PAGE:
Taking a guided tour or walking the museum on your own gives children the chance to stop and try their hand at Morse Code, using a working telegraph, or pretend they’re a Civil War soldier or shop lady with some period dress up clothes. Interactive videos and activity stations are present throughout the education center teaching the history of trains and the railroad system.

 

 For younger children, there’s the pre-K activity room complete with a plush climb-on train, books, videos, toys and plenty of space to play.

 Judy Parker, the museum’s early childhood educator, says she tries to offer something for everyone with the activities and exhibits displayed in the children’s center.

 “I think they tend to like, well, it’s funny, they really like the diesel simulator and a close second is the try-on clothing,” says Parker of some of the younger visitors’ favorite exhibits. “I guess that’s something some kids really don’t do past the age of three or four. We catch the adults trying on the clothes also.”

 Guided tours of the children’s center, as well as the entire museum, are available for families, home school and large school groups.

 So Museum 5Family fun

In addition to the exhibits inside the Jolley Children’s Center, the museum offers programs throughout the week and weekend specifically for parents and their children.

 At 10 a.m. on Thursdays the museum hosts their Mommy and Me program. The hour-long program is designed for 3 to 5-year-olds and includes activities such as storytelling and a brief tour of the museum followed by an activity or craft.

  

 

“No matter what the theme of the day is we have to see the General,” Parker says of her tours that accompany the Mommy and Me program. “Depending on how many infants we might have in the group that day, I usually climb up and ring the bell.”

 Parker is also planning a new children’s program, called Make It and Take It, slated to start at 10 a.m. on Saturday mornings beginning in September.

 The Saturday program gives children six and older the opportunity to make a historical-themed craft that ties in with the focus of the museum. Parker says the idea is to give children the chance to make a craft while having the opportunity to do some hands-on learning. She said the program is designed to give ample time to have fun with the craft project and then tour the museum while their craft dries.

 “I feel that just from talking to the parents that they’re looking for something other than just a play place,” Parker says. “I like to think we provide a well rounded education along with the play.”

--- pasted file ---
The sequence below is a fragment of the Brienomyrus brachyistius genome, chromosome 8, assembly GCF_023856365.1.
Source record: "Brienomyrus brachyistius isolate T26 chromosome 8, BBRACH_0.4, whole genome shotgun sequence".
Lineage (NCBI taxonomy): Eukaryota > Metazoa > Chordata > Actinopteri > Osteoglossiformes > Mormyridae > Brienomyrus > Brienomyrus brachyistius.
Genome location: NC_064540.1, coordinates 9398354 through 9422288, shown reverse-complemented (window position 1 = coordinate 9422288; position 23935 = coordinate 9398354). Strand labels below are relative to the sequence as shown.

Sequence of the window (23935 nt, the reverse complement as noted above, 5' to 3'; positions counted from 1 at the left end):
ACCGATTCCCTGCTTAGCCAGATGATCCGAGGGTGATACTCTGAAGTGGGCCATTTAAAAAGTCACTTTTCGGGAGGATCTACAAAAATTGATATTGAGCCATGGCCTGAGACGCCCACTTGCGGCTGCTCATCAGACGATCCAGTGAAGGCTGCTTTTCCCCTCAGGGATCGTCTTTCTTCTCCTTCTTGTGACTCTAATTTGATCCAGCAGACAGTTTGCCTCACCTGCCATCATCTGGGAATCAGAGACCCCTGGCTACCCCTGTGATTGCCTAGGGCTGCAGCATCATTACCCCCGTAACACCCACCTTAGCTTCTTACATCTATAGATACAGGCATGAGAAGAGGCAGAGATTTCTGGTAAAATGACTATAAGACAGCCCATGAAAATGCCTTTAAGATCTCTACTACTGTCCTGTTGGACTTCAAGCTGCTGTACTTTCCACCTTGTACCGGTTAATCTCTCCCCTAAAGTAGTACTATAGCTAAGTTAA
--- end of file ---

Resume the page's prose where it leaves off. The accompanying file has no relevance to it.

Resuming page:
The first Make It and Take It activity will be on September 5.  Inking and quilling will be the theme for the class and children who attend will do writing with feather and ink made out of berries—a practice common in the 19th century when resources and materials were scarce.

 Complete schedules of all upcoming activities and programs, as well as upcoming and new activities, are available on the museum’s Web site at http://www.southernmuseum.org.

 Existing and upcoming exhibits

As a member of the Smithsonian Affiliations Program, The Southern Museum receives 90-day exhibits complementary to the museum’s Civil War and locomotive exhibits.

 “Anytime we can be associated with the Smithsonian it’s great,” says Drobney. “It gives us the opportunity to bring in Smithsonian exhibits and artifacts to share with people in Cobb County and in Georgia.”

  Native Words, Native Warriors is the museum’s current traveling exhibit on loan from the Smithsonian. The exhibit focuses on the role the American Indians played in military communication during World War I and II. 

 The displays and photographs detail the life and languages of the Navajo and Comanche Indian tribes and the significance their secret language played in the military tactics of the war. Known as Code Talkers, these American Indians were enlisted to communicate details of the war, keeping military logistics secret from American enemies.

 Pictures of Code Talkers in their military dress and a display featuring an old military Jeep and EE8 Field Telephones—the primary means of communication for soldiers in World War II—help to further illustrate the great part these Native American tribesmen played in the war.

 A 10 minute video, interactive maps and Navajo Indian word scramble accompany the exhibit, which runs through October 4.

 October will bring another new exhibit to the museum, says Drobney. A living history timeline will bring to life parts of the old South with reenacters in period dress to tell stories from the past and bring to life some of the history featured in the museum’s displays.

 More information on the upcoming event, and others, can be found on the museum’s Web site at www.southernmuseum.org.